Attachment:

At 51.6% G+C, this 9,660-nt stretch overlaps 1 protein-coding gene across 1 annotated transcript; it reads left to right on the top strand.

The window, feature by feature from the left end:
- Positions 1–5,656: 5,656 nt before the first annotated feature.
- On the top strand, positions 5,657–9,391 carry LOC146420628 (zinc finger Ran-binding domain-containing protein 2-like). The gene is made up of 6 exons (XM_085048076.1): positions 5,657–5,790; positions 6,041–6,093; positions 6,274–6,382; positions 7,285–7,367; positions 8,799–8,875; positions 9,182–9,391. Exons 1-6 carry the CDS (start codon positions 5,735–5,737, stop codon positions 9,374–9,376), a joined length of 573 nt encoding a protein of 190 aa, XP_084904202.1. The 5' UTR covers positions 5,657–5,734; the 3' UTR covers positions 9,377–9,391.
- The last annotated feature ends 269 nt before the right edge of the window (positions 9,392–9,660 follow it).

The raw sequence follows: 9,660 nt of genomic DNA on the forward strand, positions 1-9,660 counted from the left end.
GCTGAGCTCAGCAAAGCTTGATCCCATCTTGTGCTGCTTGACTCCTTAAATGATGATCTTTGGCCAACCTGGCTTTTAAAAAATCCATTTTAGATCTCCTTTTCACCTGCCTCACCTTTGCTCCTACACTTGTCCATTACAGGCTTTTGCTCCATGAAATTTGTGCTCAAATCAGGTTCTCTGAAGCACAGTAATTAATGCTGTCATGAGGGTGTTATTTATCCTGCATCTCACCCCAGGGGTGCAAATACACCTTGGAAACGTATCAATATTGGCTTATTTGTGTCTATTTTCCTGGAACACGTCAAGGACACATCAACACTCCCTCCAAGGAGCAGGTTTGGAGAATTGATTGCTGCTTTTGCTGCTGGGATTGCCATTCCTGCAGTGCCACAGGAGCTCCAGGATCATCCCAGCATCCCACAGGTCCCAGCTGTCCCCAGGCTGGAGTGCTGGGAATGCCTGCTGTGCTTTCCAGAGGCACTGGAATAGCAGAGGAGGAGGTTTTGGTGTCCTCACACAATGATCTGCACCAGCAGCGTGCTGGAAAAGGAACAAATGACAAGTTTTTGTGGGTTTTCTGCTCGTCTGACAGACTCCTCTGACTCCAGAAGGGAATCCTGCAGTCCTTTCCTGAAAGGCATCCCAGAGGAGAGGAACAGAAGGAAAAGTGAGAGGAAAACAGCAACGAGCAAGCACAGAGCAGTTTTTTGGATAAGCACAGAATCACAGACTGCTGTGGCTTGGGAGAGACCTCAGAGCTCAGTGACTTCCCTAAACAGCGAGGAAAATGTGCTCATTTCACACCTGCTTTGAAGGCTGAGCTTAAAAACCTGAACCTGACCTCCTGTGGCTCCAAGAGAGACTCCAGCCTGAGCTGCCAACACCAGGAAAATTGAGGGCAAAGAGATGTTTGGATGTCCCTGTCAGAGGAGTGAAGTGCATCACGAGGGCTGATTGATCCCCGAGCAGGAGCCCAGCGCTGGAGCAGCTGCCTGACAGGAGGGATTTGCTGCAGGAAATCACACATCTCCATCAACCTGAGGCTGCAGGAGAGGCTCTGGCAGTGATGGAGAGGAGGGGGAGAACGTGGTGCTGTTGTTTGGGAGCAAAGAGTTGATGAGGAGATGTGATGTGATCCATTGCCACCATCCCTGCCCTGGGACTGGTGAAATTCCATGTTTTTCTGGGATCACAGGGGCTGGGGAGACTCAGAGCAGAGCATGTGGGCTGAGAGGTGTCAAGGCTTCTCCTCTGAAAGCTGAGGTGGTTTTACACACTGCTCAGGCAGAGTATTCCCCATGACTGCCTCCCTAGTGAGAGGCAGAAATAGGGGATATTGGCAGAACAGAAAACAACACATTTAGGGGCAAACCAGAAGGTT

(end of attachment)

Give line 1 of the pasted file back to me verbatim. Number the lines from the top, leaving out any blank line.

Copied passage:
At 51.6% G+C, this 9,660-nt stretch overlaps 1 protein-coding gene across 1 annotated transcript; it reads left to right on the top strand.